Ukraine defense chief urges ‘calm’ as fears of Russian invasion build

 Ukraine defense chief urges ‘calm’ as fears of Russian invasion build


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KYIV, Ukraine – Despite the dire warnings from the White House and Pentagon over the growing number of Russian forces on Ukraine’s border and what is being billed as a pending invasion “any day,” Ukraine’s leaders are telling their people to “keep calm.”

Two hours north of Ukraine’s capital in an abandoned city outside Chernobyl decades after one of the world’s worst nuclear disasters, Ukrainian forces trained for urban combat in freezing temperatures inside deserted buildings. Fox News attended the live-fire training, which included ambush, sniper, mortar, evacuation and advanced firefighting scenarios.

Some 30,000 Russian troops, dozens of attack jets and fourth-generation air defense systems have now massed on Ukraine’s border not far from Chernobyl in neighboring Belarus to the north, according to US officials. Asked by a Fox News reporter if he was concerned Russian forces would be invading from Belarus, less than 100 miles from Kyiv, Ukraine’s capital city, the country’s defense chief did not appear worried.

“I am not concerned,” said Oleksii Reznikov, Ukraine’s defense minister. “I am very, very sure that the Ukrainian Armed Forces are ready for deterrence, for resilience. The Ukrainian people are also ready for deterrence.”

Members of Ukraine's Territorial Defense Forces, volunteer military units of the Armed Forces, train in a city park in Kyiv, Ukraine.

Members of Ukraine’s Territorial Defense Forces, volunteer military units of the Armed Forces, train in a city park in Kyiv, Ukraine.
(AP / Efrem Lukatsky, File)

“The word ‘imminent’ doesn’t work,” he added. “Keep calm.”

While it appears many Ukrainian citizens are heeding that advice, going about their routines, including shopping at the local supermarket, hundreds of others rose early Sunday to begin weapons training offered by Ukrainian military veterans, some who have seen combat in the east, where Ukrainian forces have battled Russian-backed separatists since 2014. Over 14,000 Ukrainians have been killed.

“I am worried about my family and my children,” said Valentina, who asked that only her first name be used to protect her identity. “I would like to share my knowledge with my children. We want to survive.”

“I want to live in a democratic, European country,” she added.

Members of Ukraine's Territorial Defense Forces, volunteer military units of the Armed Forces, train in January 2022.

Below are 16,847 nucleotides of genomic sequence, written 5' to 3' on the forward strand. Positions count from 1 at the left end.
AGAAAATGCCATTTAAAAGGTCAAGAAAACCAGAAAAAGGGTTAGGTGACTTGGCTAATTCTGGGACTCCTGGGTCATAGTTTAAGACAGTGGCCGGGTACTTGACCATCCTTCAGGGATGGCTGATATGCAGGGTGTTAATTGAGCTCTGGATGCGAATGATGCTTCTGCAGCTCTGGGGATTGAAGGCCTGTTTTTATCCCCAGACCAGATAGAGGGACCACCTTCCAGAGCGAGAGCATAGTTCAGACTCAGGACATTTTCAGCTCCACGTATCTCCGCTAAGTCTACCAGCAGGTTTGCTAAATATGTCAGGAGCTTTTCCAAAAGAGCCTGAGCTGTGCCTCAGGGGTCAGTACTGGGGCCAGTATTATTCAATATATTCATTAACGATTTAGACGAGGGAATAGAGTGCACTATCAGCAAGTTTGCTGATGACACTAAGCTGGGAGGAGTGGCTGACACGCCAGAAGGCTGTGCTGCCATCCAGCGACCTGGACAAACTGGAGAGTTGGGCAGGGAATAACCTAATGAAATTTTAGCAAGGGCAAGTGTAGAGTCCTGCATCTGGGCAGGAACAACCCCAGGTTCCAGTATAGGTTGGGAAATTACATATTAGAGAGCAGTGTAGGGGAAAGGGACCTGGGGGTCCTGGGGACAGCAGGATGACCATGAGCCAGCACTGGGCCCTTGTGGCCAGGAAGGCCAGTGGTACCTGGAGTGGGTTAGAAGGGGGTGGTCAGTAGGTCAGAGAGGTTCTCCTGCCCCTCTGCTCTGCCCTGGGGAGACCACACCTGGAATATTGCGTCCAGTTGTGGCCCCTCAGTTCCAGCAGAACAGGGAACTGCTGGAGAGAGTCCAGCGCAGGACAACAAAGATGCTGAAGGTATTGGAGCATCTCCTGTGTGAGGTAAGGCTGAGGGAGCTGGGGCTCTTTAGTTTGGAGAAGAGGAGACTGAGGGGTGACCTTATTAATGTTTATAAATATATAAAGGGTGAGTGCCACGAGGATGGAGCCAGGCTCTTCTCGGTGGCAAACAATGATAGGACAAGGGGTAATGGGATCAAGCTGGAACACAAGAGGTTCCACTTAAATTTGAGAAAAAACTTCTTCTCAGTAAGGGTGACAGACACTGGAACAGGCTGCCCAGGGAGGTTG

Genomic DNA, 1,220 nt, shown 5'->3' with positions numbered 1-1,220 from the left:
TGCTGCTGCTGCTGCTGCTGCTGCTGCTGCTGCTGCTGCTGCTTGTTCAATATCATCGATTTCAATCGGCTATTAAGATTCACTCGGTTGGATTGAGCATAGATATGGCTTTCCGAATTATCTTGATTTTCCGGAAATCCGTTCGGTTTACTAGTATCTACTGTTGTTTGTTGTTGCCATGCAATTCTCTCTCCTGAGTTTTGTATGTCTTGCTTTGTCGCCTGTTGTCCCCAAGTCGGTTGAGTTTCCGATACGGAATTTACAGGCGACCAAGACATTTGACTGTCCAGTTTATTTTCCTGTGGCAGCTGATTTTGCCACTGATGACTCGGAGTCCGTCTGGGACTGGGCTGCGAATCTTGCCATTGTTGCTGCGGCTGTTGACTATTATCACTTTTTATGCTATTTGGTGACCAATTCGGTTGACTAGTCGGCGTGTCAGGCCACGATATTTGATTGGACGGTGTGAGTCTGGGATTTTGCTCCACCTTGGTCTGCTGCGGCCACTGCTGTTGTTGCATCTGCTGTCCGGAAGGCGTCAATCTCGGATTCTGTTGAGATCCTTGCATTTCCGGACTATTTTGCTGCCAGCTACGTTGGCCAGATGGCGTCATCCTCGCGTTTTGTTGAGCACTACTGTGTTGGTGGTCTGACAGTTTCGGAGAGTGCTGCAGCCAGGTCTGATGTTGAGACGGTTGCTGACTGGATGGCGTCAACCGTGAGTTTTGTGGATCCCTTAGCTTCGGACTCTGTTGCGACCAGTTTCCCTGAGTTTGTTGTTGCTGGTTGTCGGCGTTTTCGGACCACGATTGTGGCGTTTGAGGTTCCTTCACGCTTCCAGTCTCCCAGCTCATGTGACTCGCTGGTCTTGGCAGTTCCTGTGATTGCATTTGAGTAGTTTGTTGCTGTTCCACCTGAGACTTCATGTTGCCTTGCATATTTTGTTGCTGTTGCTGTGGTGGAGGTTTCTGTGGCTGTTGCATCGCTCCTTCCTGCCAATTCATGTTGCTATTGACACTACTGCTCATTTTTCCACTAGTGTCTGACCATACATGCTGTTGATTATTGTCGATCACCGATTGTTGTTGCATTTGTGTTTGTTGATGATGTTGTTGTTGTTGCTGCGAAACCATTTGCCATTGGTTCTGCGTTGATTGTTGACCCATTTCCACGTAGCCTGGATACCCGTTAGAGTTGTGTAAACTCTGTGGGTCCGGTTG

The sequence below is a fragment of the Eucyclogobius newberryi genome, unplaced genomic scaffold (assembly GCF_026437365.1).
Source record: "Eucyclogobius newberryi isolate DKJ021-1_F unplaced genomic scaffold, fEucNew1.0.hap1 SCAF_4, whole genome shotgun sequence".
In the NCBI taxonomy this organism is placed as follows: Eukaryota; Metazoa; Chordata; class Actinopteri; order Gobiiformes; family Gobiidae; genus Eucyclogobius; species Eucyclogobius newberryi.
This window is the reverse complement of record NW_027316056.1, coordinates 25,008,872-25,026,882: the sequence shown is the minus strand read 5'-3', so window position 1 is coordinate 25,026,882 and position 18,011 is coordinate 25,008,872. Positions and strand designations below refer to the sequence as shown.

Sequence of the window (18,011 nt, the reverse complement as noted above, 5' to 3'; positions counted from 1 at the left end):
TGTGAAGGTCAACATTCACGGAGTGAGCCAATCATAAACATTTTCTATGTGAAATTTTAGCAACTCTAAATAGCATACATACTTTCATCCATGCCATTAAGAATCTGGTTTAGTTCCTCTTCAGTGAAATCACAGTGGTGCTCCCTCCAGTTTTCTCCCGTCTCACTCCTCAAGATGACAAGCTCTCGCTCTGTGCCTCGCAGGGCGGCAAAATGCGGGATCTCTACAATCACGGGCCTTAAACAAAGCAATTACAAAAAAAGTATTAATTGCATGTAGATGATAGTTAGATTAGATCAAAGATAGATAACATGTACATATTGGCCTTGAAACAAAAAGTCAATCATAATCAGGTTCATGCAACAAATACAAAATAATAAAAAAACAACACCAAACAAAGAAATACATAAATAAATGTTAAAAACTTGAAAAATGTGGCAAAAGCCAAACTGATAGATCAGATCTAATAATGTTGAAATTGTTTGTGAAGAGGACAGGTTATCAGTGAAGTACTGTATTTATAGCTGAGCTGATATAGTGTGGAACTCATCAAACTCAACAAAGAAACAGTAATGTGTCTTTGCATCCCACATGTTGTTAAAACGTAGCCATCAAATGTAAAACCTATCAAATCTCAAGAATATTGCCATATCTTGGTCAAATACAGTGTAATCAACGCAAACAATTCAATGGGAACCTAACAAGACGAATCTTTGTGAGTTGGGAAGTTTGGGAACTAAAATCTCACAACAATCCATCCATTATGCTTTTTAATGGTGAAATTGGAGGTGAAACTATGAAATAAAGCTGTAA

Members of Ukraine’s Territorial Defense Forces, volunteer military units of the Armed Forces, train in January 2022.
(AP Photo / Efrem Lukatsky)

Fox News witnessed the training for local citizens of all ages, which included small-arms familiarization, basic first aid and how to assemble bombs using basic household goods.

A group of three Ukrainian teenagers explained why they woke up early on a Sunday and endured the frigid temperatures to attend weapons training.

“We are ready to stand for our country till the end, even if we will need to die for it,” said Yuriy, who, like the others, would only give his first name.

The only female teenager in the group, Maria, admitted she was “worried” about a potential Russian invasion.

A veteran of Ukraine’s war against Russian-backed separatists was asked how much damage hundreds of citizens could inflict against an invading Russian army.

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“You see five hundred, but I see millions,” Vladislav Sobolevskiy said Sunday. “It’s our country. We live here for a thousand years, and we can and will fight Russia.”

Ukrainian soldiers perform military exercises in the Donetsk region of Ukraine on Jan.  12.

Ukrainian soldiers perform military exercises in the Donetsk region of Ukraine on Jan. 12.
(Ukrainian Defense Ministry Press Service via AP)

In one demonstration, Ukrainian teenagers were taught how to make Molotov cocktails. The instructor mixed oil and gasoline in a jar, lit a damp rag and hurled the concoction against a brick wall inside an abandoned building.

The ramped-up training by Ukrainian forces, citizens and medical personnel took place as US officials in Washington predicted tens of thousands of Ukrainian citizens would be killed if Russian President Vladimir Putin orders a full-scale invasion.

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“We strongly prefer that Russia choose the path of diplomacy and dialogue, but if it doesn’t, we are fully prepared for the alternative,” US Secretary of State Antony Blinken said Friday next to his Polish counterpart hours before nearly 2,000 American paratroopers from the 82nd Airborne Division touched down in Poland — reinforcements ordered by President Biden.

On “Fox News Sunday,” a top aide to the president warned a Russian invasion could come “any day” or perhaps over the next few weeks.

White House national security adviser Jake Sullivan appeared open to the idea that an arms control treaty between the United States and Russia could help defuse the situation on Ukraine’s border, where 130,000 Russian troops have assembled from three different directions.

“If Russia wants to sit at the table and do that, we are prepared to come flanked by allies and partners and negotiate along those lines. If Russia chooses a different path, we are ready for that too,” Sullivan told Fox News’ Martha MacCallum.

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Ukrainian Foreign Minister Dmytro Kuleba on Twitter Sunday urged his people to ignore “apocalyptic predictions” about a potential Russian invasion.

“The enemy should be afraid of us, not us of them,” he added.

Fox News’ Melissa Chrise contributed reporting from Kyiv.



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